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Death in Different Languages

Death in Different Languages

Before humanity learned to do things in a better way and started hunting to gather their food, they still had to deal with the biggest truth of the universe, and that is death. It is the only thing that will always come after people, even if they don’t want it to. It came into this world following the living things and has been around since then. It is the only thing we can always be sure of in this uncertain world. Most of us don’t give it too much thought during our everyday lives even though it is always around us.


Studies are conducted regularly to figure out how many people pass away each day. One estimate puts the number at 150,000. It may not look like a huge figure when compared to the daily birth rate and the total population of the world. But that doesn’t mean death is unimportant or uncertain. It is the only thing people can count on even when everything else around them is unpredictable. Our world is pretty unique and lively. Each day it gets filled with colorful activities carried out by its population. There are a lot of problems in people’s lives, but death is the one they try to forget from time to time.

Emotions and Languages:

Languages have given us the power to express our emotions. Without them, it would have been difficult for us to talk about our grief and process it properly. For the healthy psychological growth of a person, it is necessary for them to talk about the problems they are facing in life. But knowing a single language can be limiting at times to say everything that is on our minds. This is why there are articles and apps to help us figure out how to say a word in multiple languages.

Death in Different Languages:

Death means the end of life, but depending on the tongue you are using to talk about it, its meaning can be deeper. Knowing how to say ‘hello’ or ‘I love you’ in different vernaculars is not enough. Sometimes, a person may need to talk about death with people who don’t share their vernacular. At that moment, knowing the words for death in different tongues can be helpful. Here are a few


Words for death in other languages

  1. Al-Moat:

In Arabic, this is how you talk about the limitations of our lives. It describes the passing away of a person. You will notice that most tongues have a word for dying that starts with the sound of M. This proves that most of our vernaculars are related to each other or borrowed words from a common ancestor. Arabic has speakers in millions and is spoken in multiple countries. Knowing a few words of Arabic can help you get through your trip to an Arab country.

  1. Thanatos:

Studying linguistics can tell you how many ancient languages influenced modern vernaculars. A lot of the world’s most spoken modern vernaculars either originated directly from Latin or were affected by it in some way. Greek is another tongue that had a substantial linguistic impact. Thanatos is another word for death that was not only used in Greek mythology but also made an appearance in the Freudian theory. In the latter, it is described as the instinct of people to engage in dangerous activities. Whenever we do something adventurous or violent, Thanatos is the driving force behind it.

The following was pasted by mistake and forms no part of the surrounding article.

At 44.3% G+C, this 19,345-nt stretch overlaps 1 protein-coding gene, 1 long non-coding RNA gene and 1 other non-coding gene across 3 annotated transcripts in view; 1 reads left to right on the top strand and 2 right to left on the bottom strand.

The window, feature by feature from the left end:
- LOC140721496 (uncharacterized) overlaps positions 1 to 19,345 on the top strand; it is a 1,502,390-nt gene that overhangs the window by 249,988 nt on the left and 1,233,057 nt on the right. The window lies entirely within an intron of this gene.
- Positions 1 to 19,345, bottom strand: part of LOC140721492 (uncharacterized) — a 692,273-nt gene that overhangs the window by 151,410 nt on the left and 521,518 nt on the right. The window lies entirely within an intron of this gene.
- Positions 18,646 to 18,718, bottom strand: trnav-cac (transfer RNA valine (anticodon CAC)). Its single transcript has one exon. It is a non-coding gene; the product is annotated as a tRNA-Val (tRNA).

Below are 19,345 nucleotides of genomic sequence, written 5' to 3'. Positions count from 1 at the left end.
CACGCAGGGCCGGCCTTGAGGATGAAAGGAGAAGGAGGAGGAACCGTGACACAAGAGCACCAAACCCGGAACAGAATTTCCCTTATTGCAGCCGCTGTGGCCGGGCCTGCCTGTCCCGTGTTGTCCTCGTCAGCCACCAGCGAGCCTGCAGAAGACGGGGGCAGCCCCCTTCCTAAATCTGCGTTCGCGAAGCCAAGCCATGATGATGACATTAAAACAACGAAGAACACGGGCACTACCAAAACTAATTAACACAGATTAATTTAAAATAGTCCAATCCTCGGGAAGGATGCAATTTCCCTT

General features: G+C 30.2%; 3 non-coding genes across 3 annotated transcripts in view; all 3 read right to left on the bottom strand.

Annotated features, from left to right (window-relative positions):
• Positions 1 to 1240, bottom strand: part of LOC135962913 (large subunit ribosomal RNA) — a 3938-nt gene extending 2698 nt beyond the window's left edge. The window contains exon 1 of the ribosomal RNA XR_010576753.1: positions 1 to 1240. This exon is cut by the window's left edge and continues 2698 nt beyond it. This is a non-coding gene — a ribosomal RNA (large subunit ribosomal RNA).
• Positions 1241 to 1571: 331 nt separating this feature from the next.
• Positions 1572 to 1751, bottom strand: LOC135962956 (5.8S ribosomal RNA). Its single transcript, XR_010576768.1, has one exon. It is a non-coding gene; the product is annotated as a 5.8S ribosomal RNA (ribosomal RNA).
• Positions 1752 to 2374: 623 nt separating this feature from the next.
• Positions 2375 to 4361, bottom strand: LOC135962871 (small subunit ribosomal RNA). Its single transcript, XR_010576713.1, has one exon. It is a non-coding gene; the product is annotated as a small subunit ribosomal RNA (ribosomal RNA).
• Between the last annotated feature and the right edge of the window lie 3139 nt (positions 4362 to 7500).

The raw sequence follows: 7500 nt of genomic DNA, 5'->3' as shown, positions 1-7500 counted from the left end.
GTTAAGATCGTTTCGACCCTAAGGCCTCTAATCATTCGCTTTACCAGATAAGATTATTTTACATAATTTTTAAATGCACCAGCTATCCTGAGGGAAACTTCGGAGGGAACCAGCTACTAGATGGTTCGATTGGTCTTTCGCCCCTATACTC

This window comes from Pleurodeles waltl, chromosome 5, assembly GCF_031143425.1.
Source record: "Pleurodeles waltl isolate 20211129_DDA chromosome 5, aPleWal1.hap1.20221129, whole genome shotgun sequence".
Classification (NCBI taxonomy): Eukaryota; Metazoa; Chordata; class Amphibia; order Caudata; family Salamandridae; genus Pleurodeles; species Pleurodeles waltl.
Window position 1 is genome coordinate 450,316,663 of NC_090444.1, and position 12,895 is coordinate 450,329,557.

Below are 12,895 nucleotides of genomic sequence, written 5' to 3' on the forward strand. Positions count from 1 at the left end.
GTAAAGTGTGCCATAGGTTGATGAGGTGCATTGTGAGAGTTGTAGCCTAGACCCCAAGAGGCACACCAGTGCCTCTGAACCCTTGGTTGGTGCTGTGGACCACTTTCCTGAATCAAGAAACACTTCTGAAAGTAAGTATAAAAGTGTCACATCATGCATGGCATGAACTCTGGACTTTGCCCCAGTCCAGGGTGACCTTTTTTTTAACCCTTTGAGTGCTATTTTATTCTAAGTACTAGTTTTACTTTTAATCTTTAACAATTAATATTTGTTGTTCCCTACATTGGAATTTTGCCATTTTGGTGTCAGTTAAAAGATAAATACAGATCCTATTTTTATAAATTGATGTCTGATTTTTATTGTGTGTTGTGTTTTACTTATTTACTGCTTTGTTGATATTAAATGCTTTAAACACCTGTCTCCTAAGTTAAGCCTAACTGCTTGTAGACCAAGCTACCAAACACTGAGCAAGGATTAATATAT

1. Muerte:

There are multiple words for death in Spanish, but muerte is the most common one. Spanish is officially recognized in over twenty different states. Interestingly, the highest number of its speakers are not in Spain, and that tells you all about colonization and its power.

  1. Morte:

Interestingly, death in other languages can have the same word. For instance, morte is what you can call it in both Italian and Portuguese. The latter is another tongue that reached different countries, thanks to colonization. Both Italian and Portuguese are highly important vernaculars in Europe. Although they are nowhere near close to Spanish and German’s fame, they are given plenty of importance by linguists.

  1. Mortem:

The Latin word for death proves how closely the modern vernaculars spoken in Europe are connected with it. The terms for death in Italian, Portuguese, and Spanish are quite similar to mortem. A lot of Latin quotes also include this word. Latin words can be spotted in various fields of study. For instance, post mortem is used in medicine to refer to autopsy. The names of multiple species of plants and animals are also in Latin.

Many vernaculars are closely related and, therefore, have the same word for death. For instance, it is called ‘moat’ in both Hindi and Urdu, which is the same as the Arabic word ‘al-moat’. It becomes ‘marg’ in Persian. The initial sound remains the same in most vernaculars.

Understanding the complexities of life and being able to cope with them is not easy, but it is necessary. We would lose our sanity if we didn’t force ourselves to deal with our emotions. Thankfully, we have various tools at our disposal to help us communicate with each other. It would have been quite challenging for humans to come to terms with their feeling without the help of vernaculars. But today, they have terms from seven thousand different languages that they can use to express their feelings. It is the beauty of the linguistic development that has enabled us to convey our feelings effectively.

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